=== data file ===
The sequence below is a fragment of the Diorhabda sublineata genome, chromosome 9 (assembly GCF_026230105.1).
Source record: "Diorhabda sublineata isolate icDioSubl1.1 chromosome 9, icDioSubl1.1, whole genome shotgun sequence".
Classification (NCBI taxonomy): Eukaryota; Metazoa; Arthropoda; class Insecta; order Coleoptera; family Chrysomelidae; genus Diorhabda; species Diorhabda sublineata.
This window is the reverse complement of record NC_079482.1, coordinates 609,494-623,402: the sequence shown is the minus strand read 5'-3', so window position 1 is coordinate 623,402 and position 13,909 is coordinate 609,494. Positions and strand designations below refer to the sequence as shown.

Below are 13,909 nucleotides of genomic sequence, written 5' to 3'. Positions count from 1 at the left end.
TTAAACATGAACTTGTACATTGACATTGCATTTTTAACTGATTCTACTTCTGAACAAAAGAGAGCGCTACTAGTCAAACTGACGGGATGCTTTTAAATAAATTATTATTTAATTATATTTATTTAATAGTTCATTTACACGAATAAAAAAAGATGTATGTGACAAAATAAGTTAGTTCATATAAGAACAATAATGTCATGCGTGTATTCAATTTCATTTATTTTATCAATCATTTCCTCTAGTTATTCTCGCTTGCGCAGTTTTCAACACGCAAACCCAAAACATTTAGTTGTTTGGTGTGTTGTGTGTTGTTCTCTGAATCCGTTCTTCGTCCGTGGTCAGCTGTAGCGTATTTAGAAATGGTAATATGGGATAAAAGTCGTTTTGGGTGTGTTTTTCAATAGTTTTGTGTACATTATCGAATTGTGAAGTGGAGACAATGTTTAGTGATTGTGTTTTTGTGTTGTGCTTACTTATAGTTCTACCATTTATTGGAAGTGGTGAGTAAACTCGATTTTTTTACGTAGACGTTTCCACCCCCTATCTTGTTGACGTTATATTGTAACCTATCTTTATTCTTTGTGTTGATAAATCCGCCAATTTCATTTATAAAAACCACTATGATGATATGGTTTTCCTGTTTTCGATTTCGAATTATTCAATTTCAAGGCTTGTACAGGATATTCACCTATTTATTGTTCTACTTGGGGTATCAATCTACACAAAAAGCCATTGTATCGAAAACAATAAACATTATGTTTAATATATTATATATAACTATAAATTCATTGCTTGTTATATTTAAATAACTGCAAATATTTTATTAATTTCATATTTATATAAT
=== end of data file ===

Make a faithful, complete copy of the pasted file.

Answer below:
The sequence below is a fragment of the Diorhabda sublineata genome, chromosome 9 (assembly GCF_026230105.1).
Source record: "Diorhabda sublineata isolate icDioSubl1.1 chromosome 9, icDioSubl1.1, whole genome shotgun sequence".
Classification (NCBI taxonomy): Eukaryota; Metazoa; Arthropoda; class Insecta; order Coleoptera; family Chrysomelidae; genus Diorhabda; species Diorhabda sublineata.
This window is the reverse complement of record NC_079482.1, coordinates 609,494-623,402: the sequence shown is the minus strand read 5'-3', so window position 1 is coordinate 623,402 and position 13,909 is coordinate 609,494. Positions and strand designations below refer to the sequence as shown.

Below are 13,909 nucleotides of genomic sequence, written 5' to 3'. Positions count from 1 at the left end.
TTAAACATGAACTTGTACATTGACATTGCATTTTTAACTGATTCTACTTCTGAACAAAAGAGAGCGCTACTAGTCAAACTGACGGGATGCTTTTAAATAAATTATTATTTAATTATATTTATTTAATAGTTCATTTACACGAATAAAAAAAGATGTATGTGACAAAATAAGTTAGTTCATATAAGAACAATAATGTCATGCGTGTATTCAATTTCATTTATTTTATCAATCATTTCCTCTAGTTATTCTCGCTTGCGCAGTTTTCAACACGCAAACCCAAAACATTTAGTTGTTTGGTGTGTTGTGTGTTGTTCTCTGAATCCGTTCTTCGTCCGTGGTCAGCTGTAGCGTATTTAGAAATGGTAATATGGGATAAAAGTCGTTTTGGGTGTGTTTTTCAATAGTTTTGTGTACATTATCGAATTGTGAAGTGGAGACAATGTTTAGTGATTGTGTTTTTGTGTTGTGCTTACTTATAGTTCTACCATTTATTGGAAGTGGTGAGTAAACTCGATTTTTTTACGTAGACGTTTCCACCCCCTATCTTGTTGACGTTATATTGTAACCTATCTTTATTCTTTGTGTTGATAAATCCGCCAATTTCATTTATAAAAACCACTATGATGATATGGTTTTCCTGTTTTCGATTTCGAATTATTCAATTTCAAGGCTTGTACAGGATATTCACCTATTTATTGTTCTACTTGGGGTATCAATCTACACAAAAAGCCATTGTATCGAAAACAATAAACATTATGTTTAATATATTATATATAACTATAAATTCATTGCTTGTTATATTTAAATAACTGCAAATATTTTATTAATTTCATATTTATATAAT